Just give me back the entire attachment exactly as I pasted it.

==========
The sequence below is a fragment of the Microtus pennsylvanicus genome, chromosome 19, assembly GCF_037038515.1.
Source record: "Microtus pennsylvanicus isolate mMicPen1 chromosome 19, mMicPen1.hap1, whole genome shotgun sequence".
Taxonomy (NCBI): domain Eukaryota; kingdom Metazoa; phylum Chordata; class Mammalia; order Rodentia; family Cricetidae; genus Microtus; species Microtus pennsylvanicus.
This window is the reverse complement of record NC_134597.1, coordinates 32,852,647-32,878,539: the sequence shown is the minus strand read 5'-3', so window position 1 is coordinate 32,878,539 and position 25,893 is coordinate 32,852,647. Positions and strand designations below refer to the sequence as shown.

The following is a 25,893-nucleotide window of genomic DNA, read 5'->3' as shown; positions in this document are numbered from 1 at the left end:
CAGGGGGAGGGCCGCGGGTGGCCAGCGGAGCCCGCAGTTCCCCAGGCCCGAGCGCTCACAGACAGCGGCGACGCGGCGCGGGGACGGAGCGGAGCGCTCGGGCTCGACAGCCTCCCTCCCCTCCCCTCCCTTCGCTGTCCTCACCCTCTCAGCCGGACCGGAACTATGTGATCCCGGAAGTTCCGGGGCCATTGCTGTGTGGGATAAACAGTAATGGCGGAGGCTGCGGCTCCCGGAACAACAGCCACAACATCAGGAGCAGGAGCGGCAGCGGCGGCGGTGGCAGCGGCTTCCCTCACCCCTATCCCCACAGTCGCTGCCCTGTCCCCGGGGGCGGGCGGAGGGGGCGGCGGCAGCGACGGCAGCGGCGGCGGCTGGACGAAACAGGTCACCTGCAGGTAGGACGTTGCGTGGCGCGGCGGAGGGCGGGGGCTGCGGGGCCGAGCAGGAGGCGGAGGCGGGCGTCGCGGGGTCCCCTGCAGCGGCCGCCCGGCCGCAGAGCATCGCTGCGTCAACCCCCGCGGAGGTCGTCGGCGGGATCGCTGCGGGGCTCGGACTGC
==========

The sequence below is a fragment of the Microtus pennsylvanicus genome, chromosome 19, assembly GCF_037038515.1.
Source record: "Microtus pennsylvanicus isolate mMicPen1 chromosome 19, mMicPen1.hap1, whole genome shotgun sequence".
Taxonomy (NCBI): domain Eukaryota; kingdom Metazoa; phylum Chordata; class Mammalia; order Rodentia; family Cricetidae; genus Microtus; species Microtus pennsylvanicus.
This window is the reverse complement of record NC_134597.1, coordinates 32,852,647-32,878,539: the sequence shown is the minus strand read 5'-3', so window position 1 is coordinate 32,878,539 and position 25,893 is coordinate 32,852,647. Positions and strand designations below refer to the sequence as shown.

The following is a 25,893-nucleotide window of genomic DNA, read 5'->3' as shown; positions in this document are numbered from 1 at the left end:
CAGGGGGAGGGCCGCGGGTGGCCAGCGGAGCCCGCAGTTCCCCAGGCCCGAGCGCTCACAGACAGCGGCGACGCGGCGCGGGGACGGAGCGGAGCGCTCGGGCTCGACAGCCTCCCTCCCCTCCCCTCCCTTCGCTGTCCTCACCCTCTCAGCCGGACCGGAACTATGTGATCCCGGAAGTTCCGGGGCCATTGCTGTGTGGGATAAACAGTAATGGCGGAGGCTGCGGCTCCCGGAACAACAGCCACAACATCAGGAGCAGGAGCGGCAGCGGCGGCGGTGGCAGCGGCTTCCCTCACCCCTATCCCCACAGTCGCTGCCCTGTCCCCGGGGGCGGGCGGAGGGGGCGGCGGCAGCGACGGCAGCGGCGGCGGCTGGACGAAACAGGTCACCTGCAGGTAGGACGTTGCGTGGCGCGGCGGAGGGCGGGGGCTGCGGGGCCGAGCAGGAGGCGGAGGCGGGCGTCGCGGGGTCCCCTGCAGCGGCCGCCCGGCCGCAGAGCATCGCTGCGTCAACCCCCGCGGAGGTCGTCGGCGGGATCGCTGCGGGGCTCGGACTGC